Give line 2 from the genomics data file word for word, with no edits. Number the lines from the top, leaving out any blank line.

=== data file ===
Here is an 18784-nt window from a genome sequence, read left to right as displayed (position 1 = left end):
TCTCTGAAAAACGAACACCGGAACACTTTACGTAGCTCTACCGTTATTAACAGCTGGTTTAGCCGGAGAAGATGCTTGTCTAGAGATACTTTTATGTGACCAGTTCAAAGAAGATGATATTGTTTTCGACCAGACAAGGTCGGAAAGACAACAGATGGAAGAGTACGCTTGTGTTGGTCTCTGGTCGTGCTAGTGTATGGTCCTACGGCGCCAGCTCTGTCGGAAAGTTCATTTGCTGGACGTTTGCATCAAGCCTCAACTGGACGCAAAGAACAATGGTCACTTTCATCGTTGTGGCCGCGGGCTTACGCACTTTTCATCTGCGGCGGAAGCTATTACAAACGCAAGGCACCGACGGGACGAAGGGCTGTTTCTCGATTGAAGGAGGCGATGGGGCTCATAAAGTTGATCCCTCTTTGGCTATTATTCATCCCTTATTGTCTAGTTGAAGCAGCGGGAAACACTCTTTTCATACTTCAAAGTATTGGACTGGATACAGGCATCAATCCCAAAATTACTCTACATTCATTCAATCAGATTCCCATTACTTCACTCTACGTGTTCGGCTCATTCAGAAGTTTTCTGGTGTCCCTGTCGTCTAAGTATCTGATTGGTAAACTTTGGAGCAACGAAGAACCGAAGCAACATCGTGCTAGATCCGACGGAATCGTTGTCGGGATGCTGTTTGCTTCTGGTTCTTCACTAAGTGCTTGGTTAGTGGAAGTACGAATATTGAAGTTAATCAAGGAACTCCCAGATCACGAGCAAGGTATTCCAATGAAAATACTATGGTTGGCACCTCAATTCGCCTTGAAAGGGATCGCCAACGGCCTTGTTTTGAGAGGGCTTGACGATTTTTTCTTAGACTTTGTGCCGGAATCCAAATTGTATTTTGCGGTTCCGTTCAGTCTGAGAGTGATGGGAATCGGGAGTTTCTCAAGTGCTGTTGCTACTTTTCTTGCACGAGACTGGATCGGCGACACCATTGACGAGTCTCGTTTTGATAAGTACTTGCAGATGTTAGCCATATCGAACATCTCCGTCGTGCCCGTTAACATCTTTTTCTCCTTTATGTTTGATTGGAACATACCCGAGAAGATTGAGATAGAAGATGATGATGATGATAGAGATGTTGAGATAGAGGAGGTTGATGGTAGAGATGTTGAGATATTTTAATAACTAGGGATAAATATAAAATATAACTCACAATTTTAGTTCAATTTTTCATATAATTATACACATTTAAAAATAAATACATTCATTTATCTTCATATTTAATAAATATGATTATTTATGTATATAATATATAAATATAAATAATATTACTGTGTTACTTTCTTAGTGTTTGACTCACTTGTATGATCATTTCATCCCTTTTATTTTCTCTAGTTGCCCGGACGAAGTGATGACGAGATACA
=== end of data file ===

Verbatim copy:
TCTCTGAAAAACGAACACCGGAACACTTTACGTAGCTCTACCGTTATTAACAGCTGGTTTAGCCGGAGAAGATGCTTGTCTAGAGATACTTTTATGTGACCAGTTCAAAGAAGATGATATTGTTTTCGACCAGACAAGGTCGGAAAGACAACAGATGGAAGAGTACGCTTGTGTTGGTCTCTGGTCGTGCTAGTGTATGGTCCTACGGCGCCAGCTCTGTCGGAAAGTTCATTTGCTGGACGTTTGCATCAAGCCTCAACTGGACGCAAAGAACAATGGTCACTTTCATCGTTGTGGCCGCGGGCTTACGCACTTTTCATCTGCGGCGGAAGCTATTACAAACGCAAGGCACCGACGGGACGAAGGGCTGTTTCTCGATTGAAGGAGGCGATGGGGCTCATAAAGTTGATCCCTCTTTGGCTATTATTCATCCCTTATTGTCTAGTTGAAGCAGCGGGAAACACTCTTTTCATACTTCAAAGTATTGGACTGGATACAGGCATCAATCCCAAAATTACTCTACATTCATTCAATCAGATTCCCATTACTTCACTCTACGTGTTCGGCTCATTCAGAAGTTTTCTGGTGTCCCTGTCGTCTAAGTATCTGATTGGTAAACTTTGGAGCAACGAAGAACCGAAGCAACATCGTGCTAGATCCGACGGAATCGTTGTCGGGATGCTGTTTGCTTCTGGTTCTTCACTAAGTGCTTGGTTAGTGGAAGTACGAATATTGAAGTTAATCAAGGAACTCCCAGATCACGAGCAAGGTATTCCAATGAAAATACTATGGTTGGCACCTCAATTCGCCTTGAAAGGGATCGCCAACGGCCTTGTTTTGAGAGGGCTTGACGATTTTTTCTTAGACTTTGTGCCGGAATCCAAATTGTATTTTGCGGTTCCGTTCAGTCTGAGAGTGATGGGAATCGGGAGTTTCTCAAGTGCTGTTGCTACTTTTCTTGCACGAGACTGGATCGGCGACACCATTGACGAGTCTCGTTTTGATAAGTACTTGCAGATGTTAGCCATATCGAACATCTCCGTCGTGCCCGTTAACATCTTTTTCTCCTTTATGTTTGATTGGAACATACCCGAGAAGATTGAGATAGAAGATGATGATGATGATAGAGATGTTGAGATAGAGGAGGTTGATGGTAGAGATGTTGAGATATTTTAATAACTAGGGATAAATATAAAATATAACTCACAATTTTAGTTCAATTTTTCATATAATTATACACATTTAAAAATAAATACATTCATTTATCTTCATATTTAATAAATATGATTATTTATGTATATAATATATAAATATAAATAATATTACTGTGTTACTTTCTTAGTGTTTGACTCACTTGTATGATCATTTCATCCCTTTTATTTTCTCTAGTTGCCCGGACGAAGTGATGACGAGATACA